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A lot of my family members must’ve been getting busy in August because we have a whole lot of May birthdays around here (including my mom, brother, husband, brother-in-law, aunt, cousin, and a set of grandparents). At the end of May, I got the chance to celebrate my mom’s birthday with her in North Carolina en route to a friend’s wedding. A proper birthday cake was in order.

A few years ago, in true biology-teacher’s-daughter fashion, I discovered a ton of mulberry trees lining a park at the end of our street. Chances are that you’ve passed mulberry trees without knowing it. To find one, you need only look down. The ripe berries fall to the ground, creating a big, purple stain on any surface underneath. Most varieties of the mulberry fruit start out white/light green and turn red before becoming deep purple when fully ripe. They look an awful lot like blackberries hanging from a tree.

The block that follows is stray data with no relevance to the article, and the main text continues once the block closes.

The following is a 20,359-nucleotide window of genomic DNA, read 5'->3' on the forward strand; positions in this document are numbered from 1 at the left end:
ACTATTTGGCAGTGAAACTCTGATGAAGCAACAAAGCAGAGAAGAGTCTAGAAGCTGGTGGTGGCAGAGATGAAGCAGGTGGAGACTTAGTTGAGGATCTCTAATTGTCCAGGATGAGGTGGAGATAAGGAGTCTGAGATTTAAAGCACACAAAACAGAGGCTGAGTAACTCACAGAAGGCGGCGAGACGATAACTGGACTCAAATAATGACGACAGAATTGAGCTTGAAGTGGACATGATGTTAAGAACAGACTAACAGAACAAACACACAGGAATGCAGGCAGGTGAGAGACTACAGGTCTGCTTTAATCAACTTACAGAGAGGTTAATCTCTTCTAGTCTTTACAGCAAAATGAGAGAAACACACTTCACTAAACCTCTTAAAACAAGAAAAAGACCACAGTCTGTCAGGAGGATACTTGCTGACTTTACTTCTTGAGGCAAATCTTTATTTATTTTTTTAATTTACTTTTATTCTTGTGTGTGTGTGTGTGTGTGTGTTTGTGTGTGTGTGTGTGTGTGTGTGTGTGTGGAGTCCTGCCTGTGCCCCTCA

Right before my trip to North Carolina, I crept through the woods with my camera and a bucket to forage berries. The mildly sweet flavor of the mulberry isn’t the best for plain snacking, but it really shines when concentrated down into a jam. I thought it’d be a perfect filling for a cake.

For mom’s cake, the mulberry jam got sandwiched between layers of a simple buttermilk cake (from this NYT recipe) and frosted with chèvre buttercream. She always insisted on making our birthday cakes–icing included–from scratch. I was excited to return the favor this year! On a whim, I tried swapping goat cheese for cream cheese in our family’s go-to icing recipe. I’m so glad I did! It adds a lovely dimension to this super simple, 3-ingredient icing. To make a cake similar to mine, use 2 cups of berry preserves or fig jam for filling with the cake mentioned above (no judgment if you get jam from the store).

As a perfectionist, I find it’s best to aim for the rustic approach when icing and decorating cakes; no need to obsess over making it perfectly smooth. I used a handful of gardenias and sprigs of lavender from mom’s garden for fragrant garnishes. Berries and/or sprigs of herbs also make easy decorations (be sure to add berries at the last minute, though).


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